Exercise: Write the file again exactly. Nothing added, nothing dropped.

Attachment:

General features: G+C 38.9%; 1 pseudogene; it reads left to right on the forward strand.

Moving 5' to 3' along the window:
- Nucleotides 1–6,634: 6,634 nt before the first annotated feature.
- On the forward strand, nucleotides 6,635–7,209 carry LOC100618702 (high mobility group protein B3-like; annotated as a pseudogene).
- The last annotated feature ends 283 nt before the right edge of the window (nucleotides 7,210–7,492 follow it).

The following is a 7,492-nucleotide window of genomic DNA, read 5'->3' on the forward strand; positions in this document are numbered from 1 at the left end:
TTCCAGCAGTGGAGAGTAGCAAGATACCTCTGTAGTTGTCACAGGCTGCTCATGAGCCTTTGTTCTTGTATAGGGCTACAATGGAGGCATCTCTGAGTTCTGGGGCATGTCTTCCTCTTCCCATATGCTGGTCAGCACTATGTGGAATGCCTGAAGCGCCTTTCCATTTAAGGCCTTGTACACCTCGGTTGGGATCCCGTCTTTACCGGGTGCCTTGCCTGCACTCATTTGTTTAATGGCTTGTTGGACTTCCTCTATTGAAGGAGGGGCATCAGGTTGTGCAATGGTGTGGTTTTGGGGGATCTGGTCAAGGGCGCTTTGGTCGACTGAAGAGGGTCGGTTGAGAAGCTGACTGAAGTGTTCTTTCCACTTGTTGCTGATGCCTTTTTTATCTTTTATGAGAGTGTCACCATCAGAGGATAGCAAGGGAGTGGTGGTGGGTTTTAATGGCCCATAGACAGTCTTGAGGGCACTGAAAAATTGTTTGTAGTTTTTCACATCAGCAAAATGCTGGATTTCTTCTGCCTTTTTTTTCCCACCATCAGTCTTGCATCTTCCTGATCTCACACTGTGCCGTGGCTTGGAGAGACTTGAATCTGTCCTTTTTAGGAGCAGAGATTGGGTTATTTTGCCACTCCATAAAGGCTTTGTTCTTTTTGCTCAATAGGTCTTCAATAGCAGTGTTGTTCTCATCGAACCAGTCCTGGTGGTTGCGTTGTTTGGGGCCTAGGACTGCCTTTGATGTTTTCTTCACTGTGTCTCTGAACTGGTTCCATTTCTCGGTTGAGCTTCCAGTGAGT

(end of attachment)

General features: G+C 38.9%; 1 pseudogene; it reads left to right on the forward strand.

Moving 5' to 3' along the window:
- Nucleotides 1–6,634: 6,634 nt before the first annotated feature.
- On the forward strand, nucleotides 6,635–7,209 carry LOC100618702 (high mobility group protein B3-like; annotated as a pseudogene).
- The last annotated feature ends 283 nt before the right edge of the window (nucleotides 7,210–7,492 follow it).

The following is a 7,492-nucleotide window of genomic DNA, read 5'->3' on the forward strand; positions in this document are numbered from 1 at the left end:
TTCCAGCAGTGGAGAGTAGCAAGATACCTCTGTAGTTGTCACAGGCTGCTCATGAGCCTTTGTTCTTGTATAGGGCTACAATGGAGGCATCTCTGAGTTCTGGGGCATGTCTTCCTCTTCCCATATGCTGGTCAGCACTATGTGGAATGCCTGAAGCGCCTTTCCATTTAAGGCCTTGTACACCTCGGTTGGGATCCCGTCTTTACCGGGTGCCTTGCCTGCACTCATTTGTTTAATGGCTTGTTGGACTTCCTCTATTGAAGGAGGGGCATCAGGTTGTGCAATGGTGTGGTTTTGGGGGATCTGGTCAAGGGCGCTTTGGTCGACTGAAGAGGGTCGGTTGAGAAGCTGACTGAAGTGTTCTTTCCACTTGTTGCTGATGCCTTTTTTATCTTTTATGAGAGTGTCACCATCAGAGGATAGCAAGGGAGTGGTGGTGGGTTTTAATGGCCCATAGACAGTCTTGAGGGCACTGAAAAATTGTTTGTAGTTTTTCACATCAGCAAAATGCTGGATTTCTTCTGCCTTTTTTTTCCCACCATCAGTCTTGCATCTTCCTGATCTCACACTGTGCCGTGGCTTGGAGAGACTTGAATCTGTCCTTTTTAGGAGCAGAGATTGGGTTATTTTGCCACTCCATAAAGGCTTTGTTCTTTTTGCTCAATAGGTCTTCAATAGCAGTGTTGTTCTCATCGAACCAGTCCTGGTGGTTGCGTTGTTTGGGGCCTAGGACTGCCTTTGATGTTTTCTTCACTGTGTCTCTGAACTGGTTCCATTTCTCGGTTGAGCTTCCAGTGAGT